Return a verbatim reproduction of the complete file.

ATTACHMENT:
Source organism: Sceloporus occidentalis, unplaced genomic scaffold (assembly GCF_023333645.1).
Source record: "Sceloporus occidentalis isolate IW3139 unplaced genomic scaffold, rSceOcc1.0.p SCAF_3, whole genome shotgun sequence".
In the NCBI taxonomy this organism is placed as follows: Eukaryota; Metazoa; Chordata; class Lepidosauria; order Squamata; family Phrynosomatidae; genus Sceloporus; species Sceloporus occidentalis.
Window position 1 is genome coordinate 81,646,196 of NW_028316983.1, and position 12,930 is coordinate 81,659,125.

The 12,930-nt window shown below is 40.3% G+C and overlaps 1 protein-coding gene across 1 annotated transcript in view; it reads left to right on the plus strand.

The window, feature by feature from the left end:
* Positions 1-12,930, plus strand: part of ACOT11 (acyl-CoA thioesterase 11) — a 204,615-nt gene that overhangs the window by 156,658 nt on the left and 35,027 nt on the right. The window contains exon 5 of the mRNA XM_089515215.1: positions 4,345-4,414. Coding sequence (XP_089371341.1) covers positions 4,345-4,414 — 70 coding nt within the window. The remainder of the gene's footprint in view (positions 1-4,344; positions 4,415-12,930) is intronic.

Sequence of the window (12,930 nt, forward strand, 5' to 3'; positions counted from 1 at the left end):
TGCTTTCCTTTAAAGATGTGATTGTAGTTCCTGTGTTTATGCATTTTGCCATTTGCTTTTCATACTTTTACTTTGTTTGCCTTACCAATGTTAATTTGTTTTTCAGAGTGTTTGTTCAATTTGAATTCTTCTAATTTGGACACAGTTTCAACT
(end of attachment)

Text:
Source organism: Sceloporus occidentalis, unplaced genomic scaffold (assembly GCF_023333645.1).
Source record: "Sceloporus occidentalis isolate IW3139 unplaced genomic scaffold, rSceOcc1.0.p SCAF_3, whole genome shotgun sequence".
In the NCBI taxonomy this organism is placed as follows: Eukaryota; Metazoa; Chordata; class Lepidosauria; order Squamata; family Phrynosomatidae; genus Sceloporus; species Sceloporus occidentalis.
Window position 1 is genome coordinate 81,646,196 of NW_028316983.1, and position 12,930 is coordinate 81,659,125.

The 12,930-nt window shown below is 40.3% G+C and overlaps 1 protein-coding gene across 1 annotated transcript in view; it reads left to right on the plus strand.

The window, feature by feature from the left end:
* Positions 1-12,930, plus strand: part of ACOT11 (acyl-CoA thioesterase 11) — a 204,615-nt gene that overhangs the window by 156,658 nt on the left and 35,027 nt on the right. The window contains exon 5 of the mRNA XM_089515215.1: positions 4,345-4,414. Coding sequence (XP_089371341.1) covers positions 4,345-4,414 — 70 coding nt within the window. The remainder of the gene's footprint in view (positions 1-4,344; positions 4,415-12,930) is intronic.

Sequence of the window (12,930 nt, forward strand, 5' to 3'; positions counted from 1 at the left end):
TGCTTTCCTTTAAAGATGTGATTGTAGTTCCTGTGTTTATGCATTTTGCCATTTGCTTTTCATACTTTTACTTTGTTTGCCTTACCAATGTTAATTTGTTTTTCAGAGTGTTTGTTCAATTTGAATTCTTCTAATTTGGACACAGTTTCAACT